Our future has crumbled. In the late 2020s, the grid finally flickered out for the last time, succumbing to attacks from a newly formed Resistance, fuel scarcity, and general entropy. It is now the year 2037 and many have died, with the few that managed to escape death solely concerned with their daily survival. Gavin Collier is one of those lucky few, but survival alone isn't enough for him anymore. Recognizing that the meaning of life didn't crumble along with the rest of the world, he embarks on a dangerous and personal journey for reasons that few can understand. After leaving his home for the first time in years, Gavin must commit murder in order to save his life, only surviving through good luck and sheer force of will. The series of events that follow will alter Gavin's life forever. He finds true love for the first time, and when his love makes the journey to join Gavin at his family farm, the violence and evil of the outside world follows her there. Renewed by hope and the power of love, Gavin will do whatever it takes to protect his future wife and the remaining members of his beloved family, as the dangerous forces close in on his cherished farm and small community. Gavin's family had been surviving with little help from the outside world, but now they must come together with their neighbors to fight for their land and those they love. Personalities clash, lives are lost, and fear is inescapable. They all must struggle to keep their humanity in this new, brutal world. Gavin knows that they must prevail at all costs, and keep the flames of freedom and faith burning during one of humanity's darkest times. Doing so is the only way to make life worth living, and worth something more than just survival.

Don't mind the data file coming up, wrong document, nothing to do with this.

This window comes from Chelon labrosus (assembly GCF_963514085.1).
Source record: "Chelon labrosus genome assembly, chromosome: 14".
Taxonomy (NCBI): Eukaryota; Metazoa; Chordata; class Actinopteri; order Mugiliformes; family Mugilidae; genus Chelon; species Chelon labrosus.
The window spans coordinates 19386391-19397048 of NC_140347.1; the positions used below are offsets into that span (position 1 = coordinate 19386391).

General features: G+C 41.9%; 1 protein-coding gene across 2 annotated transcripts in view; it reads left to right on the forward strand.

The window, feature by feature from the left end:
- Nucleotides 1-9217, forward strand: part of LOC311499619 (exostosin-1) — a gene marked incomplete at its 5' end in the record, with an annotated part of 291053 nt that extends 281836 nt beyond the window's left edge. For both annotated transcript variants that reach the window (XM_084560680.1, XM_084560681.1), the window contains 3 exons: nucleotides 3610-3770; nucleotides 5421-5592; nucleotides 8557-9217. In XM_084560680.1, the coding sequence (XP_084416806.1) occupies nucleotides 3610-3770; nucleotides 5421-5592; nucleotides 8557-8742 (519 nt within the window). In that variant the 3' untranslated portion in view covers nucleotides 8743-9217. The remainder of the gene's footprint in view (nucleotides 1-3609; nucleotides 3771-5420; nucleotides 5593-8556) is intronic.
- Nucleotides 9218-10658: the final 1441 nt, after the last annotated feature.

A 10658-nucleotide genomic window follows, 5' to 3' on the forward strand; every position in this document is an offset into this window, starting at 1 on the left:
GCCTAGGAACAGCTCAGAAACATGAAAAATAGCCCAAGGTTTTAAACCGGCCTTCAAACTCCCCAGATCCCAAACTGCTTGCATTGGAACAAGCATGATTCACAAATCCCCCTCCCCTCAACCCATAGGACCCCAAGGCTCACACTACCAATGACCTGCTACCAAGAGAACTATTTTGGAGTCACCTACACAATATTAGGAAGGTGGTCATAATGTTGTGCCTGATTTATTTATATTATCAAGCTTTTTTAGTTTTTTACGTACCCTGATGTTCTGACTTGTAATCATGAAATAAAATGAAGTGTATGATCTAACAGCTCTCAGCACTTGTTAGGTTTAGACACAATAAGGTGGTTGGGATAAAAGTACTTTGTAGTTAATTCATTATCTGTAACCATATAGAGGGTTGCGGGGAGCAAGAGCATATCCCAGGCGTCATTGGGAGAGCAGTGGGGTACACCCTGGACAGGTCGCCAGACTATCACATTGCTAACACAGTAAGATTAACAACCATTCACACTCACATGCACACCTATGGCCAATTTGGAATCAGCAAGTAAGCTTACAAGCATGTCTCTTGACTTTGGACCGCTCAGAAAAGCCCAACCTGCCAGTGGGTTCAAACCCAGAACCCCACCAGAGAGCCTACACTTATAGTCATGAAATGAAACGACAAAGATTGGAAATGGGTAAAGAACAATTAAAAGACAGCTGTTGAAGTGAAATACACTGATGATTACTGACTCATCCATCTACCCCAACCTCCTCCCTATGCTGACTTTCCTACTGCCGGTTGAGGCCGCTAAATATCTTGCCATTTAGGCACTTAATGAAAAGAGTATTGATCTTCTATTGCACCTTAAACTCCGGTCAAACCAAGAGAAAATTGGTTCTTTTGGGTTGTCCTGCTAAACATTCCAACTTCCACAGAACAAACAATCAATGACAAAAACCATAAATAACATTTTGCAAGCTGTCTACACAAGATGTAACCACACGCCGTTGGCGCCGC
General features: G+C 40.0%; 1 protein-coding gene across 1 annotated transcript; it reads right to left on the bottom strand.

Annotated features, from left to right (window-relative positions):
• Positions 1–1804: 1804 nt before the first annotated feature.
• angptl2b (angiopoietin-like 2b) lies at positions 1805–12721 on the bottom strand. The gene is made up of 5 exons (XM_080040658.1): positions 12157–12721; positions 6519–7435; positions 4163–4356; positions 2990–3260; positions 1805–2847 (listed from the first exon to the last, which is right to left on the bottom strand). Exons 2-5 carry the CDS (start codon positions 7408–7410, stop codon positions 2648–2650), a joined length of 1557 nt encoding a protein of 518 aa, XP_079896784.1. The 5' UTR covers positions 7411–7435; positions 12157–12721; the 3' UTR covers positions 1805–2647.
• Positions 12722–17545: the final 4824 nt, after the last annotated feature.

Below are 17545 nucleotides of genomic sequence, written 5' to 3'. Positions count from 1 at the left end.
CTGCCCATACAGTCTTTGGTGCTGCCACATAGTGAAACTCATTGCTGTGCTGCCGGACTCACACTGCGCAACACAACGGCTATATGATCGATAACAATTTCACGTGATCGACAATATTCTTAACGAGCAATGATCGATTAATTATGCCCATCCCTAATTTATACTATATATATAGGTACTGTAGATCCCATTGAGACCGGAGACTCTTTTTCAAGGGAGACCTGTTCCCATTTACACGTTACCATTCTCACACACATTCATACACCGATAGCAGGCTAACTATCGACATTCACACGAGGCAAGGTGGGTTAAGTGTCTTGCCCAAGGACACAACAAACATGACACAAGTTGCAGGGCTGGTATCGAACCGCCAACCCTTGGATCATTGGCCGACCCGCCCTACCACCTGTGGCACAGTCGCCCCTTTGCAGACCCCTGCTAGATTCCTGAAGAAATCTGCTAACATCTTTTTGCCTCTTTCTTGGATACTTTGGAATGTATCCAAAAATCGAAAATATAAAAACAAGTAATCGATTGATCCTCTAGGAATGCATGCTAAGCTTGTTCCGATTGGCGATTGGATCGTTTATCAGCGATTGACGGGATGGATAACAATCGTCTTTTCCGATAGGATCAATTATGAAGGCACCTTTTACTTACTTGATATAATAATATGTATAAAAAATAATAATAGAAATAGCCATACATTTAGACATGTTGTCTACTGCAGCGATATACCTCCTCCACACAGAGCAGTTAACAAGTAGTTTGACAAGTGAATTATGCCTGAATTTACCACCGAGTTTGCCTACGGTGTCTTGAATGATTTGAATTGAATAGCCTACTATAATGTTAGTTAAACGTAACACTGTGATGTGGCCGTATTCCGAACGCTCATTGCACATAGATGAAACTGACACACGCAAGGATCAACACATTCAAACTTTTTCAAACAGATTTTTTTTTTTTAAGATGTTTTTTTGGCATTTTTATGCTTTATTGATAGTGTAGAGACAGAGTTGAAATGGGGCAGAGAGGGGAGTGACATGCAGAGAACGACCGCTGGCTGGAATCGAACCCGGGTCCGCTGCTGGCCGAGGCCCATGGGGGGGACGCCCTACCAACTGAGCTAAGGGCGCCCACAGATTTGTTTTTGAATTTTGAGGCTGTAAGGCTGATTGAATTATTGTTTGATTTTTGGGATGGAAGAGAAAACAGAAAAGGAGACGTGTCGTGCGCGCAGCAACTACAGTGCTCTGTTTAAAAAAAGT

©2014, 2015 Devon Porter (P)2015 Devon Porter
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"Listening to every sample from now on!!!"
His style of fast reading with hardly any pauses really took away from the book. No performance what's so ever.
I love post apocalyptic books and have listened to a bunch. I don't know what it was exactly but it just didn't seem very good. Maybe it was the fact that this guy risked his life for a small dog or that this old man hooks up with this twenty something year old women. I also didn't care for how they kept saying the machine. Also the narrator made this very hard to listen to. All to often the story hinges on the reading style of the narrator. If you can't get into it and the reading style bugs you, really enjoying the story is basically impossible in my opinion.
"just human nature and greed"